Our latest report on antisemitism shows how we got here

The CST's Mark Gardner reflects how anti-Jewish racism rose to an 'unprecedented role in British public life

January 08, 2020 17:28

CST’s annual Antisemitic Discourse Report is generally less newsworthy than our annual Antisemitic Incidents Report, but it is no less important, as shown by the headline point stating, “Antisemitism played an unprecedented role in British public life”.

The Incidents Report explains the statistics of anti-Jewish hate crimes, but the Discourse Report describes the atmosphere around Jews, antisemitism and related issues.

It shows, in a considered way, developments in politics, media and other public contexts. It also gives the welcome opportunity to show where people have spoken and acted against antisemitism.

This is the last report we issue each year, but the report for 2018 was delayed by the election. Charity law meant we could not criticise Labour: a somewhat tricky requirement in a report studying antisemitic discourse in 2018. So, it only came out days before the end of 2019.

It is, nevertheless, well worth visiting CST’s website and reading the report. It is the discourse reports, not the incidents reports, that explain how we got to the bizarre situation of December 2019, where the organiser of a far-left protest outside South Hampstead synagogue warned against “Zionist journalists” to a crowd including anti-Israel boycotters, and some whom Labour had expelled or disciplined for antisemitism.

The protest was not against the synagogue, nor even against Israel or Zionism. In fact, it was against antisemitism, prompted by the daubing of antisemitic graffiti featuring a Star of David, “9” and “11”.

Normally, antisemitic graffiti is associated with the far right. Here, however, we cannot jump to that conclusion.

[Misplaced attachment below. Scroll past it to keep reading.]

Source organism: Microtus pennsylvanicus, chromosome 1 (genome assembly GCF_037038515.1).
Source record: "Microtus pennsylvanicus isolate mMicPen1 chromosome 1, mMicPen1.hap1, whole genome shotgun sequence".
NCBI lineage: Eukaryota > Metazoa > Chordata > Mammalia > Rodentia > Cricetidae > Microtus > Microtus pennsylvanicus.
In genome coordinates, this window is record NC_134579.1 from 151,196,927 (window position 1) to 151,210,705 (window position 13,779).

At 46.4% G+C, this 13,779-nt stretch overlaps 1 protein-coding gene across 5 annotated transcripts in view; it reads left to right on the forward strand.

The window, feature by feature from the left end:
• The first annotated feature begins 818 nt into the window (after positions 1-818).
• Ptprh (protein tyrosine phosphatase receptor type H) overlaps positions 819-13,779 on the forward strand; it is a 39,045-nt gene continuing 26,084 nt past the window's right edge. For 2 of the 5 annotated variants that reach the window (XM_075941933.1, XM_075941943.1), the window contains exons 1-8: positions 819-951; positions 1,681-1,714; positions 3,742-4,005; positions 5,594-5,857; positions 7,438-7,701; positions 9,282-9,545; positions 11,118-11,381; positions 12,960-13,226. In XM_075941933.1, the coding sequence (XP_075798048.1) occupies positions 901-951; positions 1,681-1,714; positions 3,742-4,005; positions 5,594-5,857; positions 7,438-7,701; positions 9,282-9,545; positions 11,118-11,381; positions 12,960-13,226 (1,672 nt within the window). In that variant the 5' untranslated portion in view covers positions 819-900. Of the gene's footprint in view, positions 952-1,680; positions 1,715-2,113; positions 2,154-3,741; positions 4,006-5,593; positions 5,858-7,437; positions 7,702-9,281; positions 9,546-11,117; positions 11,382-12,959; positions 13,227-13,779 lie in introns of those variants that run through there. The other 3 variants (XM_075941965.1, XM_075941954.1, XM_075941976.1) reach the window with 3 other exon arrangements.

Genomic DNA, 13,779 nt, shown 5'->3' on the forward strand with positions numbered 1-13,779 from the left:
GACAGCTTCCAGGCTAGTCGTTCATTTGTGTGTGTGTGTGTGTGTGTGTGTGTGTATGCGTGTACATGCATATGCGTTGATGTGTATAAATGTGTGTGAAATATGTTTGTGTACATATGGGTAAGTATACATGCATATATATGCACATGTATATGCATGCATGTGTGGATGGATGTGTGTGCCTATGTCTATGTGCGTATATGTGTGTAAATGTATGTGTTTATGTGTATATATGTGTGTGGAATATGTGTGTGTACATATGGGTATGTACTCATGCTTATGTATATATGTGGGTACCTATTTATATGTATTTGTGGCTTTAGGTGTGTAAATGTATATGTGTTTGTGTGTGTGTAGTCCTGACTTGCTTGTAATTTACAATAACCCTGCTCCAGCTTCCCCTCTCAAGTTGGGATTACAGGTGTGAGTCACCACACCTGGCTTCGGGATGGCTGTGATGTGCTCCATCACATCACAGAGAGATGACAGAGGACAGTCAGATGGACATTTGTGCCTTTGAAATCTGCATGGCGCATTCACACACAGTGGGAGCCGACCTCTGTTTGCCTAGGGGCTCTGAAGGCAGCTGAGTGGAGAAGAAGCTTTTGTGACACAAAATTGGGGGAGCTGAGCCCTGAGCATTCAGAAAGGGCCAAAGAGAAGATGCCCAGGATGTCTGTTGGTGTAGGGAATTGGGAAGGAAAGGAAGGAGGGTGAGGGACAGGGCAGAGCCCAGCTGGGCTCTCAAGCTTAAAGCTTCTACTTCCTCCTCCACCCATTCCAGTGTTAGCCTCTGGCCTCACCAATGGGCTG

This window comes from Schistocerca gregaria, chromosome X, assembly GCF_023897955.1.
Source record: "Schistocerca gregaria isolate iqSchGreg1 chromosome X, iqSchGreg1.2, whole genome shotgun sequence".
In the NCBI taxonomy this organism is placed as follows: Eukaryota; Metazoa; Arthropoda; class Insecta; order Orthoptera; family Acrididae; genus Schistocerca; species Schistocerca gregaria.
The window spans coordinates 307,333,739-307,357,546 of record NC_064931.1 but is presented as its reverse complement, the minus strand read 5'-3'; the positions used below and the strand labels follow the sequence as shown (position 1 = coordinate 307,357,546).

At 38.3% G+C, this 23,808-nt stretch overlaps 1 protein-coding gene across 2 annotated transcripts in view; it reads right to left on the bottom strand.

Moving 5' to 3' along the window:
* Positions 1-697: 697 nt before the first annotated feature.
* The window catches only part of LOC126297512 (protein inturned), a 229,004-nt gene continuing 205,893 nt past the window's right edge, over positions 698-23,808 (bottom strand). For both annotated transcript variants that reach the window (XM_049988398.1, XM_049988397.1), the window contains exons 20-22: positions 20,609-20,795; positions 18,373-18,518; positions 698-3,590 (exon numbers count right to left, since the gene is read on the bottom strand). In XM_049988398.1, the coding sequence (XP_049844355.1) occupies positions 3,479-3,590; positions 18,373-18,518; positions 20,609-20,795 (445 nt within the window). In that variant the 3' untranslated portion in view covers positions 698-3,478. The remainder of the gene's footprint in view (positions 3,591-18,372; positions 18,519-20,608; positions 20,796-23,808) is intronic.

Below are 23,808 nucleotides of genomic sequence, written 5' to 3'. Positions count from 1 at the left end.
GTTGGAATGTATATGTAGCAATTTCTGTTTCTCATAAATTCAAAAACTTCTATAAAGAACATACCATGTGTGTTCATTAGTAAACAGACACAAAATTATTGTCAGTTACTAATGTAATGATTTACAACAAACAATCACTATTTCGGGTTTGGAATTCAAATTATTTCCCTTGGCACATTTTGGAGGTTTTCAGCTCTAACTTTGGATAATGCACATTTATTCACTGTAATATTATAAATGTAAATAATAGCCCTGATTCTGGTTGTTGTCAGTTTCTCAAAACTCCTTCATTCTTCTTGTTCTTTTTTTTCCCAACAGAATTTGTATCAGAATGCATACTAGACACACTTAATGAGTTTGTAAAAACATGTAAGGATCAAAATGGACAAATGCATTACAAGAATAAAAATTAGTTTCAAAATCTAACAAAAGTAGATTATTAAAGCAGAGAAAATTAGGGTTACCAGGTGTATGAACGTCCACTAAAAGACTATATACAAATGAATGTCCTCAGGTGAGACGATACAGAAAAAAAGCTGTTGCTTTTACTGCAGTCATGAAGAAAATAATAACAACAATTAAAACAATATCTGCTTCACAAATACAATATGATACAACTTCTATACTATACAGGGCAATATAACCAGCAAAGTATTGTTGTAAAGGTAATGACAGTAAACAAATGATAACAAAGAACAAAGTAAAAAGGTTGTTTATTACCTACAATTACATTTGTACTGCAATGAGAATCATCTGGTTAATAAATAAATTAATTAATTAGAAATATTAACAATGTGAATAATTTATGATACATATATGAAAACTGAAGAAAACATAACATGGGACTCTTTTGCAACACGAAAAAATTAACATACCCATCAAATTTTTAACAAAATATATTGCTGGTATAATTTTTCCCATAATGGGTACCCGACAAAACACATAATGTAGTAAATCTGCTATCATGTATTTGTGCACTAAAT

The numbers 9 and 11 most likely accuse Jews of the 11th September 2001 terror attacks. This is the modern conspiracy allegation par excellence. It is worryingly common in Muslim societies, is central to conspiracy cranks everywhere and has accordingly infiltrated far Left and anti-Israel circles.

Then there are the questions about left wing protestors against antisemitism, most of whom will be very anti-Zionist, some of whom have even been disciplined by Labour for antisemitism.

Where to begin with this? By asking how can the left even be antisemitic? By asking how the Labour Party can stand accused of antisemitism, whilst still disciplining some members for antisemitism?

This is where we hope that the discourse report can provide an especially useful guide to the perplexed. Each year it begins with explanations for what we mean by antisemitism and how that relates to anti-Zionism. It has the space to explain this in depth, showing how accusations that comprised older forms of Jew-hatred repeat, echo and update within much of what we now call “anti-Zionism”.

Then, we get into the specifics of 2018. Inevitably, Labour has the lead role. This was the year, remember, in which many of Jeremy Corbyn’s own associations with antisemitism became fully public knowledge. For example, his failure regarding the now infamous mural in Brick Lane showing Jewish bankers. This is the graphic on the cover of the report, because its content and reactions to it, say so much about the overall Labour problem.

The report covers far more than Labour. The Conservative Party, the SNP and Leave EU all feature. It covers George Soros, antisemitism in football, on campus and social media; and how Mitzvah Day’s Jewish-Muslim chicken soup challenge faced condemnation as “Zionists doing soft infiltration”.

Consider again the report’s opening, “Antisemitism played an unprecedented public role in British public life”.

Sadly, we will likely open the 2019 report the same way. The impact of all this attention on antisemitism has deeply impacted the morale of British Jews. It helps explain the strong revulsion at the Hampstead graffiti attack.

When the 2020 report comes around, let us all hope that it can begin by honestly saying that antisemitism diminished in public life.    

January 08, 2020 17:28

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